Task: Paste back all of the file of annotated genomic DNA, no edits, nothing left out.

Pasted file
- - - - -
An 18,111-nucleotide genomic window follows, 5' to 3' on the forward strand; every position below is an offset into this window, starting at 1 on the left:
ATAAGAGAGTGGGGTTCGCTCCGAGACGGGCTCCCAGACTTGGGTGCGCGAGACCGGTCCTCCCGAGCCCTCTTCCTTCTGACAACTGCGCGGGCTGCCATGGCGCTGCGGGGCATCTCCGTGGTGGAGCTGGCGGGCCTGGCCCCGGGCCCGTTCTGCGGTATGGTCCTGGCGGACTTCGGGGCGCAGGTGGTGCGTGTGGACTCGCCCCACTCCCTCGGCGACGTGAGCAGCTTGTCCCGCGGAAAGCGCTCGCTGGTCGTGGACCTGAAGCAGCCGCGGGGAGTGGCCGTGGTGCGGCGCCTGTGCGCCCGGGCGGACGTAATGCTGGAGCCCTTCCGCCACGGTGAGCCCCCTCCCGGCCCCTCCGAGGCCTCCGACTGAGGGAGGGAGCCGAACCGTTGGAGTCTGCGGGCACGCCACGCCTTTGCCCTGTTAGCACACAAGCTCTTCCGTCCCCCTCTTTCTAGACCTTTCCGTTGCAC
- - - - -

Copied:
An 18,111-nucleotide genomic window follows, 5' to 3' on the forward strand; every position below is an offset into this window, starting at 1 on the left:
ATAAGAGAGTGGGGTTCGCTCCGAGACGGGCTCCCAGACTTGGGTGCGCGAGACCGGTCCTCCCGAGCCCTCTTCCTTCTGACAACTGCGCGGGCTGCCATGGCGCTGCGGGGCATCTCCGTGGTGGAGCTGGCGGGCCTGGCCCCGGGCCCGTTCTGCGGTATGGTCCTGGCGGACTTCGGGGCGCAGGTGGTGCGTGTGGACTCGCCCCACTCCCTCGGCGACGTGAGCAGCTTGTCCCGCGGAAAGCGCTCGCTGGTCGTGGACCTGAAGCAGCCGCGGGGAGTGGCCGTGGTGCGGCGCCTGTGCGCCCGGGCGGACGTAATGCTGGAGCCCTTCCGCCACGGTGAGCCCCCTCCCGGCCCCTCCGAGGCCTCCGACTGAGGGAGGGAGCCGAACCGTTGGAGTCTGCGGGCACGCCACGCCTTTGCCCTGTTAGCACACAAGCTCTTCCGTCCCCCTCTTTCTAGACCTTTCCGTTGCAC